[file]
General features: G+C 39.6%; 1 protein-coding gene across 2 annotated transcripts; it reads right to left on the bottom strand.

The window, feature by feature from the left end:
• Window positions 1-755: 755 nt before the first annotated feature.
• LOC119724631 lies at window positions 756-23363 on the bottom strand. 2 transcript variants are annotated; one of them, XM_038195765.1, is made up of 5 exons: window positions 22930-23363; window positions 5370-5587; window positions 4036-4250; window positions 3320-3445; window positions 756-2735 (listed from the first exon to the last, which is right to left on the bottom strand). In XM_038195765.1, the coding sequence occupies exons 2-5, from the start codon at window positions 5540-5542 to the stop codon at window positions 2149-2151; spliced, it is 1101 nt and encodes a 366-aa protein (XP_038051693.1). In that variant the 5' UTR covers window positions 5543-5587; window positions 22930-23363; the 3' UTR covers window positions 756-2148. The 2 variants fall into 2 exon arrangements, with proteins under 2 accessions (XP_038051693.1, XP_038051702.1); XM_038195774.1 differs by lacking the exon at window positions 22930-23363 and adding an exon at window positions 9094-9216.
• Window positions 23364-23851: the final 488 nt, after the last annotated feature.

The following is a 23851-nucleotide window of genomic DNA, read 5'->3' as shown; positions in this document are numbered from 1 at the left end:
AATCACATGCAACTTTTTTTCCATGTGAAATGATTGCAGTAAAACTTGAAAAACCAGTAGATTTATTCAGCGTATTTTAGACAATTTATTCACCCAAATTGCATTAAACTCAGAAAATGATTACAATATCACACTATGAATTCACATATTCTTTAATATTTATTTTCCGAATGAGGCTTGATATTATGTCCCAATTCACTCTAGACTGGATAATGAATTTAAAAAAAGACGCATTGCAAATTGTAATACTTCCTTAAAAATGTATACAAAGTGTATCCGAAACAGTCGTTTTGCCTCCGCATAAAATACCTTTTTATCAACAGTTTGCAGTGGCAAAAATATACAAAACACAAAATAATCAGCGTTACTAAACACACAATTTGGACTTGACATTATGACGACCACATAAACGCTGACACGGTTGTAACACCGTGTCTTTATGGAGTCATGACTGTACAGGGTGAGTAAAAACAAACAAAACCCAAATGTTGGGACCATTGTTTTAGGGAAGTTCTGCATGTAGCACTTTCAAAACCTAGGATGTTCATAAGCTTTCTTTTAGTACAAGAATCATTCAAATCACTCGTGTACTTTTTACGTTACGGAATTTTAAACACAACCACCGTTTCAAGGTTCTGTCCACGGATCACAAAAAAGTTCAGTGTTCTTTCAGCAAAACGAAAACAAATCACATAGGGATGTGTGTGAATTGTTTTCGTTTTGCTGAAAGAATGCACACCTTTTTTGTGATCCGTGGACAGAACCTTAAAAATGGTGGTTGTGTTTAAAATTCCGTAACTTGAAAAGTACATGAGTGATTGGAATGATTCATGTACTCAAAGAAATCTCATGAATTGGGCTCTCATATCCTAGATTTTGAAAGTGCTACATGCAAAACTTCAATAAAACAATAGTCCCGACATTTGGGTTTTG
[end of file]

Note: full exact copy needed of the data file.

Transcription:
General features: G+C 39.6%; 1 protein-coding gene across 2 annotated transcripts; it reads right to left on the bottom strand.

The window, feature by feature from the left end:
• Window positions 1-755: 755 nt before the first annotated feature.
• LOC119724631 lies at window positions 756-23363 on the bottom strand. 2 transcript variants are annotated; one of them, XM_038195765.1, is made up of 5 exons: window positions 22930-23363; window positions 5370-5587; window positions 4036-4250; window positions 3320-3445; window positions 756-2735 (listed from the first exon to the last, which is right to left on the bottom strand). In XM_038195765.1, the coding sequence occupies exons 2-5, from the start codon at window positions 5540-5542 to the stop codon at window positions 2149-2151; spliced, it is 1101 nt and encodes a 366-aa protein (XP_038051693.1). In that variant the 5' UTR covers window positions 5543-5587; window positions 22930-23363; the 3' UTR covers window positions 756-2148. The 2 variants fall into 2 exon arrangements, with proteins under 2 accessions (XP_038051693.1, XP_038051702.1); XM_038195774.1 differs by lacking the exon at window positions 22930-23363 and adding an exon at window positions 9094-9216.
• Window positions 23364-23851: the final 488 nt, after the last annotated feature.

The following is a 23851-nucleotide window of genomic DNA, read 5'->3' as shown; positions in this document are numbered from 1 at the left end:
AATCACATGCAACTTTTTTTCCATGTGAAATGATTGCAGTAAAACTTGAAAAACCAGTAGATTTATTCAGCGTATTTTAGACAATTTATTCACCCAAATTGCATTAAACTCAGAAAATGATTACAATATCACACTATGAATTCACATATTCTTTAATATTTATTTTCCGAATGAGGCTTGATATTATGTCCCAATTCACTCTAGACTGGATAATGAATTTAAAAAAAGACGCATTGCAAATTGTAATACTTCCTTAAAAATGTATACAAAGTGTATCCGAAACAGTCGTTTTGCCTCCGCATAAAATACCTTTTTATCAACAGTTTGCAGTGGCAAAAATATACAAAACACAAAATAATCAGCGTTACTAAACACACAATTTGGACTTGACATTATGACGACCACATAAACGCTGACACGGTTGTAACACCGTGTCTTTATGGAGTCATGACTGTACAGGGTGAGTAAAAACAAACAAAACCCAAATGTTGGGACCATTGTTTTAGGGAAGTTCTGCATGTAGCACTTTCAAAACCTAGGATGTTCATAAGCTTTCTTTTAGTACAAGAATCATTCAAATCACTCGTGTACTTTTTACGTTACGGAATTTTAAACACAACCACCGTTTCAAGGTTCTGTCCACGGATCACAAAAAAGTTCAGTGTTCTTTCAGCAAAACGAAAACAAATCACATAGGGATGTGTGTGAATTGTTTTCGTTTTGCTGAAAGAATGCACACCTTTTTTGTGATCCGTGGACAGAACCTTAAAAATGGTGGTTGTGTTTAAAATTCCGTAACTTGAAAAGTACATGAGTGATTGGAATGATTCATGTACTCAAAGAAATCTCATGAATTGGGCTCTCATATCCTAGATTTTGAAAGTGCTACATGCAAAACTTCAATAAAACAATAGTCCCGACATTTGGGTTTTG